The work is signed “IVMeer” and is one of Vermeer’s most famous paintings. However, very little is known about the background story to this picture. Also, the identity of the girl is a mystery.
Johannes Vermeer specialized in domestic interior scenes of middle-class life. Vermeer worked slowly and with great care, and often used expensive pigments.
“Water Lilies” by Claude Monet portrays the water-lily pond, from Monet’s garden in Giverny, with the sky and sun reflecting off the lily pond.
Monet attempted to capture the continually changing qualities of light, color, water, sky, and lilies by dissolving all the elements into: “a peaceful meditation in the center of a flowering aquarium.”
Claude Monet painted nearly 250 paintings in his series of “Water Lilies.” The constant changes in the water surface, based on the direction of the sun during the day, the changing seasons and the changing weather continued to sustain Monet’s interest in his water lilies pond.
“Arnolfini Portrait” by Jan van Eyck is a full-length double portrait, depicting the Italian merchant Giovanni di Nicolao Arnolfini and his wife, in their home in the Flemish city of Bruges.
Arnolfini was a member of a merchant family from Lucca living in Bruges, as an agent of the Medici family. The couple is depicted in their prosperous home.
This masterpiece is considered one of the most original and sophisticated paintings in our heritage of early oil paintings.
This painting is famous for its elaborate symbolism, detailed rendering, geometric perspective, use of light, and for the various detailed elements in the picture, such as the mirror, to create a realistic space.
“The Ambassadors” by Hans Holbein, the Younger, is a masterpiece of grand size but highly detailed and full of symbolism.
Created in the Tudor Period in the same year Elizabeth I was born, this double portrait depicts two wealthy, educated, and powerful men.
On the left is Jean de Dinteville, French ambassador to England. On the right is Georges de Selve, bishop of Lavaur, who acted on various occasions as ambassador to the Emperor, the Venetian Republic, and the Holy See.
“Las Meninas” or “The Ladies-in-Waiting” by Diego Velázquez is a complex and mysterious composition which, when studied, creates an ambiguous relationship between the audience and the various subjects in this painting.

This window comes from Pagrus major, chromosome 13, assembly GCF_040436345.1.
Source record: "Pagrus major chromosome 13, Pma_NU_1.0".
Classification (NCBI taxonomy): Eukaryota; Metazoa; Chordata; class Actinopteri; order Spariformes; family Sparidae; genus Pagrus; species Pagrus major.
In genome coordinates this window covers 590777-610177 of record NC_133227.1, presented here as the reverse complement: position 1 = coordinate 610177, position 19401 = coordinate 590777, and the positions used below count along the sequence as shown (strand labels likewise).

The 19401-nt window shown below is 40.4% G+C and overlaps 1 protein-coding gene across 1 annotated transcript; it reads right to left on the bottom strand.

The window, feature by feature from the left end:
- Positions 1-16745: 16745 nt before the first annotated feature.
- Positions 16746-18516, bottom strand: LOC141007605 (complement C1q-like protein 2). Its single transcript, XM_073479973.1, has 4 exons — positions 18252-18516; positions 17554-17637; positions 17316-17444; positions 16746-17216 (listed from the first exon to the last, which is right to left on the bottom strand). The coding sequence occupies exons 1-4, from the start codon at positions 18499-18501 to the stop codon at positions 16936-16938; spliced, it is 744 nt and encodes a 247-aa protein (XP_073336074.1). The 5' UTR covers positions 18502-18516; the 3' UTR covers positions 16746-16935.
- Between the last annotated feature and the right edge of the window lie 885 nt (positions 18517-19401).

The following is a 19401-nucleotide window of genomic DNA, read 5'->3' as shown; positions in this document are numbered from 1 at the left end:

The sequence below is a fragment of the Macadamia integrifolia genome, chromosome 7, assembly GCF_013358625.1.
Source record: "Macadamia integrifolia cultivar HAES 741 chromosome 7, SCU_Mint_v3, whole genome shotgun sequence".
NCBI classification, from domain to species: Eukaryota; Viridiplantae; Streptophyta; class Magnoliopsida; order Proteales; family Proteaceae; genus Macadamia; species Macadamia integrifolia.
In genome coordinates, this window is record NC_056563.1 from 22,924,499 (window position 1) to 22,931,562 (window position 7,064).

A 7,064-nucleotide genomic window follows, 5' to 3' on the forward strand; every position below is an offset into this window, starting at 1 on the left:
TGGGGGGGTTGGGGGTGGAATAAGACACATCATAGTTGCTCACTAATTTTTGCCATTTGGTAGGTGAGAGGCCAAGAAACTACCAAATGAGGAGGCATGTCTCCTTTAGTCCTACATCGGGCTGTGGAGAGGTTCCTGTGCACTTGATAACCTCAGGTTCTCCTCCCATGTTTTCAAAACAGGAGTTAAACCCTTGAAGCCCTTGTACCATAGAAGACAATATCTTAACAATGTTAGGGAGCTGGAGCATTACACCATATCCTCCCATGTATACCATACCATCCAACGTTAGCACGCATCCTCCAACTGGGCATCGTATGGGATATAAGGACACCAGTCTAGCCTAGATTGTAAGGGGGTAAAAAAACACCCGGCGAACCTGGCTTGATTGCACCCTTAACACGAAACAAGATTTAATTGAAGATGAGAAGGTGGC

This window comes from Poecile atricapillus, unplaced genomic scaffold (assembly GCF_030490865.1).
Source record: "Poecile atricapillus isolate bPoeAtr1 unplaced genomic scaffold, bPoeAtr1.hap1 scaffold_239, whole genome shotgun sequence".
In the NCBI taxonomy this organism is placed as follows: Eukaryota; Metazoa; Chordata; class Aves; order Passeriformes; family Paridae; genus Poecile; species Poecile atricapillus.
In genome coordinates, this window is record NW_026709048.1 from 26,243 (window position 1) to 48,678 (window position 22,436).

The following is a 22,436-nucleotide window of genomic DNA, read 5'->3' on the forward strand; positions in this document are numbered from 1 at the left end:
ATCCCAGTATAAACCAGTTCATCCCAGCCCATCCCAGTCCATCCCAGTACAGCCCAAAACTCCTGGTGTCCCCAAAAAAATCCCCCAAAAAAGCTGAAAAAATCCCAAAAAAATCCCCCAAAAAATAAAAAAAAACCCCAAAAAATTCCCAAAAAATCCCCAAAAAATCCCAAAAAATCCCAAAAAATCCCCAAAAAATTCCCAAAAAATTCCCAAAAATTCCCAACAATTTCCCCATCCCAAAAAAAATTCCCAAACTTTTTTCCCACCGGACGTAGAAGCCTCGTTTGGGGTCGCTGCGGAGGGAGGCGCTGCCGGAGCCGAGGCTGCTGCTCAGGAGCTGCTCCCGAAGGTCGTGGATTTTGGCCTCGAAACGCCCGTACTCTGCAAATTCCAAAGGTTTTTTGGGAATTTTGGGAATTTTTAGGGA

The complex arrangement of Las Meninas has made this painting one of the most analyzed masterpieces in Western art.
“Las Meninas” depicts a room in The Royal Alcázar of Madrid. It was a fortress located at the site of today’s Royal Palace of Madrid, during the reign of King Philip IV of Spain.
The figures in the painting are all real historical members of the Spanish court.
The young Infanta Margaret Theresa is in the center of her entourage of maids of honor, chaperone, bodyguard, two dwarfs, and a dog. Infanta was the title for the daughter of the ruling monarch of Spain, especially the eldest daughter, who was not heir to the throne.
“The Third of May 1808” by Francisco Goya depicts the early hours of the morning after the uprising in May 1808 by the people of Madrid against the occupation of the city by French troops.
Goya portrays the French as a rigidly firing squad, and the citizens are represented as a disorganized group of captives held at gunpoint. Executioners and victims face each other in a confined space.
The Spanish uprising had provoked harsh repression by the French forces.
Goya has contrasted the disciplined line of rifles, with the chaotic individual reactions of the citizens. A square lantern sits on the ground between the two groups throwing a dramatic light on the scene.
The light highlights the fallen victims to the left where a monk is praying. The central figure is lit brightly by the lantern, as is a man kneeling with his arms flung wide in defiance.
His yellow and white clothing mirrors the colors of the lantern. His plain white shirt and sun-burnt face show he is a laborer.
The firing squad, engulfed in shadow are portrayed as an integrated unit, their bayonets, and headgear forming a solid line.
The Fighting Temeraire is an oil painting by the English artist Joseph Mallord William Turner. The painting depicts the HMS Temeraire, a battle-aged and decommissioned gunship being towed by a paddle-wheel steam tug to her last berth in 1838 to be broken up for scrap.
This painting was an immediate success for Turner, with the critics and the public, but he never sold it. Turner refused offers to buy the painting, having determined to leave it to the nation. He called this work his “darling.”
The HMS Temeraire played a distinguished role in Nelson’s victory at the Battle of Trafalgar in 1805 and thus became a celebrated gunship known as the ‘Fighting Temeraire.’
The 98-gun ship was one of the critical vessels that took part in the Battle of Trafalgar at which the British decisively destroyed the Napoleonic naval threat.
Britain was bracing itself for invasion by Napoleon, who had brought together fleets from France and Spain, to neutralize the British navy. Success at the Battle of Trafalgar sowed the seeds of the colonial power that was to follow the British victory over Napoleon.
“Landscape with the Fall of Icarus” by Pieter Brueghel, the Elder, was long thought to be painted by Pieter Bruegel, the Elder. However, following recent technical examinations, it is now regarded as an excellent early copy by an unknown artist of Bruegel’s lost original.